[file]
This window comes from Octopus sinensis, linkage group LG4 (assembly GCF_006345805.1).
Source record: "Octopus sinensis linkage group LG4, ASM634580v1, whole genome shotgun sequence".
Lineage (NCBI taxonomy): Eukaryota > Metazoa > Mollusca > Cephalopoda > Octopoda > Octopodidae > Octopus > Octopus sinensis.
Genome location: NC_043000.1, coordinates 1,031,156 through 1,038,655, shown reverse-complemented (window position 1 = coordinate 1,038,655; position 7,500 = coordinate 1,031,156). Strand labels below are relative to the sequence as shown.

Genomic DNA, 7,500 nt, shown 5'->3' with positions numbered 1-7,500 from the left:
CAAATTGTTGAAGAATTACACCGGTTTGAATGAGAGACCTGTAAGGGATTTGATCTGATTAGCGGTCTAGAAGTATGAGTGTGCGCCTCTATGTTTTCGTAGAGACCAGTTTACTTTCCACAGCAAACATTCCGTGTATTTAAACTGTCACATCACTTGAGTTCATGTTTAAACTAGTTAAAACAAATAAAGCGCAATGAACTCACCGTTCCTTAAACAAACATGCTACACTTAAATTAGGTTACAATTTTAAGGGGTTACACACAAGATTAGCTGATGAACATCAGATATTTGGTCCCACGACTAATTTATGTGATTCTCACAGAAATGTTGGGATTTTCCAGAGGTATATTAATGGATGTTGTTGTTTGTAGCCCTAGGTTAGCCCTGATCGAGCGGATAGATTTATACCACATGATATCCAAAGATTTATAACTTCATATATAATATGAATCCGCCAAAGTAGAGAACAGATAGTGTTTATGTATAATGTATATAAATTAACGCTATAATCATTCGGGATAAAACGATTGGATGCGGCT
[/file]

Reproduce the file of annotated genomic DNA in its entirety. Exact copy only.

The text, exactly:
This window comes from Octopus sinensis, linkage group LG4 (assembly GCF_006345805.1).
Source record: "Octopus sinensis linkage group LG4, ASM634580v1, whole genome shotgun sequence".
Lineage (NCBI taxonomy): Eukaryota > Metazoa > Mollusca > Cephalopoda > Octopoda > Octopodidae > Octopus > Octopus sinensis.
Genome location: NC_043000.1, coordinates 1,031,156 through 1,038,655, shown reverse-complemented (window position 1 = coordinate 1,038,655; position 7,500 = coordinate 1,031,156). Strand labels below are relative to the sequence as shown.

Genomic DNA, 7,500 nt, shown 5'->3' with positions numbered 1-7,500 from the left:
CAAATTGTTGAAGAATTACACCGGTTTGAATGAGAGACCTGTAAGGGATTTGATCTGATTAGCGGTCTAGAAGTATGAGTGTGCGCCTCTATGTTTTCGTAGAGACCAGTTTACTTTCCACAGCAAACATTCCGTGTATTTAAACTGTCACATCACTTGAGTTCATGTTTAAACTAGTTAAAACAAATAAAGCGCAATGAACTCACCGTTCCTTAAACAAACATGCTACACTTAAATTAGGTTACAATTTTAAGGGGTTACACACAAGATTAGCTGATGAACATCAGATATTTGGTCCCACGACTAATTTATGTGATTCTCACAGAAATGTTGGGATTTTCCAGAGGTATATTAATGGATGTTGTTGTTTGTAGCCCTAGGTTAGCCCTGATCGAGCGGATAGATTTATACCACATGATATCCAAAGATTTATAACTTCATATATAATATGAATCCGCCAAAGTAGAGAACAGATAGTGTTTATGTATAATGTATATAAATTAACGCTATAATCATTCGGGATAAAACGATTGGATGCGGCT